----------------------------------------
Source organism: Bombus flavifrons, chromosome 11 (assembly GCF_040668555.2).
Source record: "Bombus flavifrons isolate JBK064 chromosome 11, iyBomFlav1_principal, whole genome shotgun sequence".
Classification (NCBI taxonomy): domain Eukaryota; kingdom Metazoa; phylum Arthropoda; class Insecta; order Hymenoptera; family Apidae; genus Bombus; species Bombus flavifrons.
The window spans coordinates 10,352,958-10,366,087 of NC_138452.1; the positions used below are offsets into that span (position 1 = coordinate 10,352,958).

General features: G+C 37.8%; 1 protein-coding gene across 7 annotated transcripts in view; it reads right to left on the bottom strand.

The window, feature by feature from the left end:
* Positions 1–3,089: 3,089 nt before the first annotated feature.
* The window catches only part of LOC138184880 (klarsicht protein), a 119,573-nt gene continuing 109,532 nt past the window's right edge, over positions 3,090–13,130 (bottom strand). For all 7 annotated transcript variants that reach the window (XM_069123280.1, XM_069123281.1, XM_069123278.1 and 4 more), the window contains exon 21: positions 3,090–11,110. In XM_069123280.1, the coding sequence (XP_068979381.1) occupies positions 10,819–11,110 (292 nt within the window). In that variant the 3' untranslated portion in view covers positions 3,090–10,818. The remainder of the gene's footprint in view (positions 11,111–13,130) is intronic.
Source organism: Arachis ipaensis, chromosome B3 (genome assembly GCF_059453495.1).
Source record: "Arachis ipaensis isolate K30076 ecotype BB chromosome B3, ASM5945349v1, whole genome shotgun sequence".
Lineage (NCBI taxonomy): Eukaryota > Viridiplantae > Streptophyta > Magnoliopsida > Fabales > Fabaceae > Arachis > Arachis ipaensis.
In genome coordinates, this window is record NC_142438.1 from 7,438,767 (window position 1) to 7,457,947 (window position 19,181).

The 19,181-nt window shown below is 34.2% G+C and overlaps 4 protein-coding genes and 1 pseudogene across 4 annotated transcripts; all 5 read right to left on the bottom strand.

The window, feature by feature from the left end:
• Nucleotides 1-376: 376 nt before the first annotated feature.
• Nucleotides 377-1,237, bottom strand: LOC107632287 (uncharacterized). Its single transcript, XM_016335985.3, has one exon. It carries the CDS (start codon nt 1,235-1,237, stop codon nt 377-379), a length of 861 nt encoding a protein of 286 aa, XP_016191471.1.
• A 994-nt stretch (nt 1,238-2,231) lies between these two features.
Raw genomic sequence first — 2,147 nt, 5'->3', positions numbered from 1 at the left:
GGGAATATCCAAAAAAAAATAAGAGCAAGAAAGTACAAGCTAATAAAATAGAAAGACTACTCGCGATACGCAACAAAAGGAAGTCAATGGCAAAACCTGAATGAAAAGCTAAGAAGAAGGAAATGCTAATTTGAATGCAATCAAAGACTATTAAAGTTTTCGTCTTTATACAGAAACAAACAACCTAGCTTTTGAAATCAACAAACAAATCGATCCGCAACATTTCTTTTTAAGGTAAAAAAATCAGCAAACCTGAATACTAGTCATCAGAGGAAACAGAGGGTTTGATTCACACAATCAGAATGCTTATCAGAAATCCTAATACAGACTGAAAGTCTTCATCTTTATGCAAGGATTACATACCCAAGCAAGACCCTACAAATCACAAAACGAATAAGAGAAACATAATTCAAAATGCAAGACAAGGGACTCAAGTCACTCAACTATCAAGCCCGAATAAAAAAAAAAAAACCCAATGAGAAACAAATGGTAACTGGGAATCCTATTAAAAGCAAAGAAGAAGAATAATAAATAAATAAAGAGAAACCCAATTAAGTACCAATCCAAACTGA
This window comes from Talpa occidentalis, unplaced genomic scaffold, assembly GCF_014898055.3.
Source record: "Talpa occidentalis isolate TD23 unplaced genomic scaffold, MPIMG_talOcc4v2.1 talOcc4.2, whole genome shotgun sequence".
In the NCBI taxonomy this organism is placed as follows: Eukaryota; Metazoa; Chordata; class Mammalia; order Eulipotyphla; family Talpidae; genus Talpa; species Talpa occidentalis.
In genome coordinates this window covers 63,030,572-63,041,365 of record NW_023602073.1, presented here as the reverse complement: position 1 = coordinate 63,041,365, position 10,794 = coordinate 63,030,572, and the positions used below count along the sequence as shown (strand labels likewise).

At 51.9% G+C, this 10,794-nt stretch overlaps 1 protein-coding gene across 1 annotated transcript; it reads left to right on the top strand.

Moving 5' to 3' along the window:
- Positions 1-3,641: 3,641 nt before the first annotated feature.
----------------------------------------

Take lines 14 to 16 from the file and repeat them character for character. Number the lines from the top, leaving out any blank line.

The window, feature by feature from the left end:
• Nucleotides 1-376: 376 nt before the first annotated feature.
• Nucleotides 377-1,237, bottom strand: LOC107632287 (uncharacterized). Its single transcript, XM_016335985.3, has one exon. It carries the CDS (start codon nt 1,235-1,237, stop codon nt 377-379), a length of 861 nt encoding a protein of 286 aa, XP_016191471.1.